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  1. Why Don’T Zebras Have Machine Guns? Adaptation, Selection, and Constraints in Evolutionary Theory.Timothy Shanahan - 2008 - Studies in History and Philosophy of Science Part C: Studies in History and Philosophy of Biological and Biomedical Sciences 39 (1):135-146.
  • Radicals and Revolution.Mark E. Borrello - 2004 - Studies in History and Philosophy of Science Part C 35 (1):209-216.
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  • Radicals and Revolution.Mark E. Borrello - 2004 - Studies in History and Philosophy of Science Part C: Studies in History and Philosophy of Biological and Biomedical Sciences 35 (1):209-216.
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  • Evolution and Constraints on Variation: Variant Specification and Range of Assessment.Trevor Pearce - 2011 - Philosophy of Science 78 (5):739-751.
    There is still a great deal of debate over what counts as a constraint and about how to assess experimentally the relative importance of constraints and selection in evolutionary history. I will argue that the notion of a constraint on variation, and thus the selection-constraint distinction, depends on two specifications: (1) what counts as a variant -- constraints limit or bias the production of what? and (2) range of assessment -- over what range of times or conditions is the variation (...)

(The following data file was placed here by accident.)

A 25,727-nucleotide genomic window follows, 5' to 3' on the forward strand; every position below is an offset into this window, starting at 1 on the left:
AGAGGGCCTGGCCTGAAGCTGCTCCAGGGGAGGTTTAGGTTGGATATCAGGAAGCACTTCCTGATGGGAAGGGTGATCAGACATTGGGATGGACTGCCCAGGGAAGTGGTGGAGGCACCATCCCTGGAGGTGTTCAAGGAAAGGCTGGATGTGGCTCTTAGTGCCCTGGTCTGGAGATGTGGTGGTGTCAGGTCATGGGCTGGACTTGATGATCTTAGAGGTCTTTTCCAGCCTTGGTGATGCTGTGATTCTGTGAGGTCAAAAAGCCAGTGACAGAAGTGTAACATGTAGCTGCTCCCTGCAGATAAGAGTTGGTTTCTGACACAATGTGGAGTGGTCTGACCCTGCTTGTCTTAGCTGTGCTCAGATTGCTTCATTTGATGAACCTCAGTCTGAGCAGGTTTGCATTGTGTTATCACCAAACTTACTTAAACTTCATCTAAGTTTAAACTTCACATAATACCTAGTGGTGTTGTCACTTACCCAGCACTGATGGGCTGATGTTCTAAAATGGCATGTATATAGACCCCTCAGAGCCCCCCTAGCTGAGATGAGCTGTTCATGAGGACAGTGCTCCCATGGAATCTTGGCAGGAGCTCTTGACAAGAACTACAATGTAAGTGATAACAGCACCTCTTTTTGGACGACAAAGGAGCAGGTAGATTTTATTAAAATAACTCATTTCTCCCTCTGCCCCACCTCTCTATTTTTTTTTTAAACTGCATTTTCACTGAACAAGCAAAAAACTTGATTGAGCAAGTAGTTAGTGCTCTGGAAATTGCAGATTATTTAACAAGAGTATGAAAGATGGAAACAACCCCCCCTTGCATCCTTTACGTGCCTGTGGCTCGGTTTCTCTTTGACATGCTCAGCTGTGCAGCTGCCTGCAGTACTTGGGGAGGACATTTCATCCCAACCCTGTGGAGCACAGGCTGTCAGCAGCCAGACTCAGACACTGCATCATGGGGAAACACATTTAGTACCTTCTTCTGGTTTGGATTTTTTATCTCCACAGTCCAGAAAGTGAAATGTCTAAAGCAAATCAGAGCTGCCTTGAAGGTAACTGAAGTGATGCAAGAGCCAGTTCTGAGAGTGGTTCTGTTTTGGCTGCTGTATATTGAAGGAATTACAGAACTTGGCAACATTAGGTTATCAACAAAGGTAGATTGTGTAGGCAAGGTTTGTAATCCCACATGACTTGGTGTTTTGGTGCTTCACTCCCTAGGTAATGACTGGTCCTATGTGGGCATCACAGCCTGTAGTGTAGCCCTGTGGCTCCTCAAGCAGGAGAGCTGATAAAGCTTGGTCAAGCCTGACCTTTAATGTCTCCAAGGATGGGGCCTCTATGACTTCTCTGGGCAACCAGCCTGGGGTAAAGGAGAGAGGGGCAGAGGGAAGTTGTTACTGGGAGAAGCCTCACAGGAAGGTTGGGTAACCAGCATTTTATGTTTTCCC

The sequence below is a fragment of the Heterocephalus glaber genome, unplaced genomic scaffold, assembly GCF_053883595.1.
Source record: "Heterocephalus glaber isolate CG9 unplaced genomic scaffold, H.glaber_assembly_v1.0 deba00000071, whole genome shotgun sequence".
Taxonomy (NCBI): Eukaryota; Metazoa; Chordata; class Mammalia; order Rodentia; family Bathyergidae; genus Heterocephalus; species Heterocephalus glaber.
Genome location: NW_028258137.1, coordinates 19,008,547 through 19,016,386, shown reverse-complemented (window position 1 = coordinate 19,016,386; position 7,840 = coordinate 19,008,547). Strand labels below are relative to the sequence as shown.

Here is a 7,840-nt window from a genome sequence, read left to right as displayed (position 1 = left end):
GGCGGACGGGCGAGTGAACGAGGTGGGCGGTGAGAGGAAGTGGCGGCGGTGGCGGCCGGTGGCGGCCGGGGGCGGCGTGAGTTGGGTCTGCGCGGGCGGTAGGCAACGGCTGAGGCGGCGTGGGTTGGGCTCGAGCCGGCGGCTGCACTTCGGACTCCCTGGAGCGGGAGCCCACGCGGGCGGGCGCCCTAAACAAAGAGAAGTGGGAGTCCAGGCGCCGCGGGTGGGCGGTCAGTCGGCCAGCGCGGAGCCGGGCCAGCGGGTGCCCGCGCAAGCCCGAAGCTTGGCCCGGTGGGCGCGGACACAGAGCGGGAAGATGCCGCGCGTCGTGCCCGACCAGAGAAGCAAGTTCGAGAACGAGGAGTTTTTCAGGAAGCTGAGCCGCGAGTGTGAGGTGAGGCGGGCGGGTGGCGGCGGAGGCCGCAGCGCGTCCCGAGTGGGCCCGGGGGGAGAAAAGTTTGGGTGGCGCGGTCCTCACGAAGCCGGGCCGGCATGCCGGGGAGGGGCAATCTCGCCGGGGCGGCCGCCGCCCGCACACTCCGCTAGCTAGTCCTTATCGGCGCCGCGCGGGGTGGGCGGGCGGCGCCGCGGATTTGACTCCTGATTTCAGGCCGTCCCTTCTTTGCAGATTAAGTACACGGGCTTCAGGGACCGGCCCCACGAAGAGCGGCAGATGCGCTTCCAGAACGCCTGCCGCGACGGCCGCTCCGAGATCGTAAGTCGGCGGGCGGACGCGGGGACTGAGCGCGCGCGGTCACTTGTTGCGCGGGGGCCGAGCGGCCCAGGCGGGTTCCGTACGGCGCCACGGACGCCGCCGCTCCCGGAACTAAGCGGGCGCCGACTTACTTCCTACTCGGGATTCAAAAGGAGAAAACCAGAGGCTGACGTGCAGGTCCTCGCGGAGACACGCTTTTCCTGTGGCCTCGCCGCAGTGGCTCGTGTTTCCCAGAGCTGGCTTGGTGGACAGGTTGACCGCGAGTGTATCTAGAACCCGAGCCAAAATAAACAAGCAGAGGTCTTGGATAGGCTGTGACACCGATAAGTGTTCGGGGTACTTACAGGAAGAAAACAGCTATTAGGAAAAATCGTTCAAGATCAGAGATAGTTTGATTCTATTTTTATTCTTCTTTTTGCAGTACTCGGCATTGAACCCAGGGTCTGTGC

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  • Why Don't Zebras Have Machine Guns Adaptation, Selection, and Constraints in Evolutionary Theory.Timothy Shanahan - 2008 - Studies in History and Philosophy of Science Part C 39 (1):135-146.
    In an influential paper, Stephen Jay Gould and Richard Lewontin contrasted selection-driven adaptation with phylogenetic, architectural, and developmental constraints as distinct causes of phenotypic evolution. In subsequent publications Gould has elaborated this distinction into one between a narrow “Darwinian Fundamentalist” emphasis on “external functionalist” processes, and a more inclusive “pluralist” emphasis on “internal structuralist” principles. Although theoretical integration of functionalist and structuralist explanations is the ultimate aim, natural selection and internal constraints are treated as distinct causes of evolutionary change. This (...)
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